This book deals with slavery and the repercussions that can occur when the people who are being suppressed fight back.   It shows the injustice of this vile activity.  The book starts out with Bartimaeus being greatly reduced in power because Nathanial has been mistreating him, he has only allowed him to return to the other place to rejuvinate a couple of days over the last three years. The government is in trouble because the commoners are rebelling from the inequalities between the magicians and the commoners, also the war in America is going badly for the government. The Prime Minister is protecting his position instead of protecting the country. We find out what happened to Kitty and watch her as she grows in strength, intelligence and power. We learn a lot more about the other place, the home of the djinni.

The story was not as exciting as the first two books, although there was a fair bit a mayhem towards the end of the book. Kitty, Nathaniel and Bartimaeus all show growth within their characters. The story was interesting and it gave a very unique view of the other place, the land of the djinni. Jonathan Shroud addresses the issues of slavery, suppression and inequality with this story, he also shows these things being overcome. It is a tale of goodness overcoming evil selfishness.  The story is part of a trilogy, yet it is also stand alone. 

I enjoyed the story but I did not think it was as good as the first book. There was not as much humour and it had a rather sad ending. Although it is considered a children’s book, I would recommend it to everyone except really young children. They would find it too scary since it involves murder, slavery and there is a fair bit of violence in it. If you enjoy a good story with a bit of humour that is in the fantasy genre and has a social message, then you would enjoy this book.

 

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The Golem’s Eye by Jonathan Shroud

This entry is part 1 of 3 in the series The Bartimaeus Trilogy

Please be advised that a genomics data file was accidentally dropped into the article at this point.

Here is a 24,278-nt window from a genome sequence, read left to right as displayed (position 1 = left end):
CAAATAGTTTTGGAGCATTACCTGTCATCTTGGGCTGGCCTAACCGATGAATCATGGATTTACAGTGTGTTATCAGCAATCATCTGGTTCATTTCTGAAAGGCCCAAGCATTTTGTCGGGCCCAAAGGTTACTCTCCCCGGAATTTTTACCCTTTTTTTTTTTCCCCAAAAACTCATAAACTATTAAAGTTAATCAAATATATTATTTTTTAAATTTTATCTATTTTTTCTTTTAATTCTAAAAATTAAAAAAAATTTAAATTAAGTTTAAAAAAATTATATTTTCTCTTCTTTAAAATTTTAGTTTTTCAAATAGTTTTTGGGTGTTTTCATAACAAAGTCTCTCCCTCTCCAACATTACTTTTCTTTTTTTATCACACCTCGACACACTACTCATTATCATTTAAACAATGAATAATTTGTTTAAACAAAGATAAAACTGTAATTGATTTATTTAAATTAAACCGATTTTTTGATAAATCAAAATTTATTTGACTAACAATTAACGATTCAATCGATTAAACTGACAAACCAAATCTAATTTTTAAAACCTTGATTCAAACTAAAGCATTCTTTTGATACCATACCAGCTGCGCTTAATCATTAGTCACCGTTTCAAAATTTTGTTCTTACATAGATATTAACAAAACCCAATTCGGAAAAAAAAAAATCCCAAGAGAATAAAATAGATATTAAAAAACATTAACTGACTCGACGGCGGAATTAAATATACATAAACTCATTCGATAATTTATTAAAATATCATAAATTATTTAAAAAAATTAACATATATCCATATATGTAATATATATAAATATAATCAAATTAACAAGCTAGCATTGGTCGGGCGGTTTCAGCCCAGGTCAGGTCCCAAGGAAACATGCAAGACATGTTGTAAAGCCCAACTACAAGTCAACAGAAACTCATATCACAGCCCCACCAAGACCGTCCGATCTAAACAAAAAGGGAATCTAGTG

Book Review: 1 Treasure Boxes
The Bartimaeus Trilogy, Book 2
Publisher: New York : Miramax Books : Hyperion Paperbacks For Children, 2005, c2004, 562 pages, Language: English, ISBN-10-0786818603

Bartimaeus is a cynical, 5,000 year old, wise-cracking djinni whose master is a 14 year old magician’s apprentice and a junior member of parliament.  Once again Nathanial (the apprentice,) and Bartimaeus must solve several problems which are affecting London. The first one is the resistance, this is a group of commoners who are rebelling against the magicians.  The second issue is the devastating destruction that is being released by an unknown entity.

This is the second book in The Bartimaeus Trilogy series, there are currently a total of four books, three in the trilogy with a prequel. All the books are children’s fantasy books. The story is told in modern times and takes place in London, but in this world there are magicians who get their power by controlling and enslaving powerful djinni from the chaos plane. The story is told in the first person narrative with Bartimaeus’ voice and thoughts as we follow him around. Bartimaeus also tells the story in the third person narrative when we switch over to Nathaniel’s or Kitty’s saga. Bartimaeus can also refers to himself in the third person when he takes on various animal or human forms.